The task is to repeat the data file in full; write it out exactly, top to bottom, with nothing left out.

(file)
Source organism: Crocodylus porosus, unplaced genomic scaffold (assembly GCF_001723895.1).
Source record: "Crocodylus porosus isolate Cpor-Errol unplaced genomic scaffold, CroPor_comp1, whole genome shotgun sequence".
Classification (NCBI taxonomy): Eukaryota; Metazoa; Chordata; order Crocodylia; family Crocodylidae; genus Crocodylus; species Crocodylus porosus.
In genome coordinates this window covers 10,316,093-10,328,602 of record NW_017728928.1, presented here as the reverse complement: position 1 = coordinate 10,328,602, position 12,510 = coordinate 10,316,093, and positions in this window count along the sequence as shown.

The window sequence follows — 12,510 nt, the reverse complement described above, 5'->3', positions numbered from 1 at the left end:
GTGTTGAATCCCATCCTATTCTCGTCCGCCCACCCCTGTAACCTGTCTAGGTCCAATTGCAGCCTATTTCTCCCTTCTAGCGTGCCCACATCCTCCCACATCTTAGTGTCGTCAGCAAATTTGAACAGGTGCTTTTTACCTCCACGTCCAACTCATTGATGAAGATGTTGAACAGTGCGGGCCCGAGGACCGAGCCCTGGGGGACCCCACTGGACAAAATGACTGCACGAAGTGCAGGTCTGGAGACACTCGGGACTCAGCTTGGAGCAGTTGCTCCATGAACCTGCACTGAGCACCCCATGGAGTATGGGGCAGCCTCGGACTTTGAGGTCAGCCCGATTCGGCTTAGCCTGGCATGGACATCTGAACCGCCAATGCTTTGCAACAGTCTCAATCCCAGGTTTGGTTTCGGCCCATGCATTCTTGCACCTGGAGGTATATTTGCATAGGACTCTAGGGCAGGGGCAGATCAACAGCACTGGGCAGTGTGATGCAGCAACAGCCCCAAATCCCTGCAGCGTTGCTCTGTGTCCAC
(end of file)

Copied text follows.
Source organism: Crocodylus porosus, unplaced genomic scaffold (assembly GCF_001723895.1).
Source record: "Crocodylus porosus isolate Cpor-Errol unplaced genomic scaffold, CroPor_comp1, whole genome shotgun sequence".
Classification (NCBI taxonomy): Eukaryota; Metazoa; Chordata; order Crocodylia; family Crocodylidae; genus Crocodylus; species Crocodylus porosus.
In genome coordinates this window covers 10,316,093-10,328,602 of record NW_017728928.1, presented here as the reverse complement: position 1 = coordinate 10,328,602, position 12,510 = coordinate 10,316,093, and positions in this window count along the sequence as shown.

The window sequence follows — 12,510 nt, the reverse complement described above, 5'->3', positions numbered from 1 at the left end:
GTGTTGAATCCCATCCTATTCTCGTCCGCCCACCCCTGTAACCTGTCTAGGTCCAATTGCAGCCTATTTCTCCCTTCTAGCGTGCCCACATCCTCCCACATCTTAGTGTCGTCAGCAAATTTGAACAGGTGCTTTTTACCTCCACGTCCAACTCATTGATGAAGATGTTGAACAGTGCGGGCCCGAGGACCGAGCCCTGGGGGACCCCACTGGACAAAATGACTGCACGAAGTGCAGGTCTGGAGACACTCGGGACTCAGCTTGGAGCAGTTGCTCCATGAACCTGCACTGAGCACCCCATGGAGTATGGGGCAGCCTCGGACTTTGAGGTCAGCCCGATTCGGCTTAGCCTGGCATGGACATCTGAACCGCCAATGCTTTGCAACAGTCTCAATCCCAGGTTTGGTTTCGGCCCATGCATTCTTGCACCTGGAGGTATATTTGCATAGGACTCTAGGGCAGGGGCAGATCAACAGCACTGGGCAGTGTGATGCAGCAACAGCCCCAAATCCCTGCAGCGTTGCTCTGTGTCCAC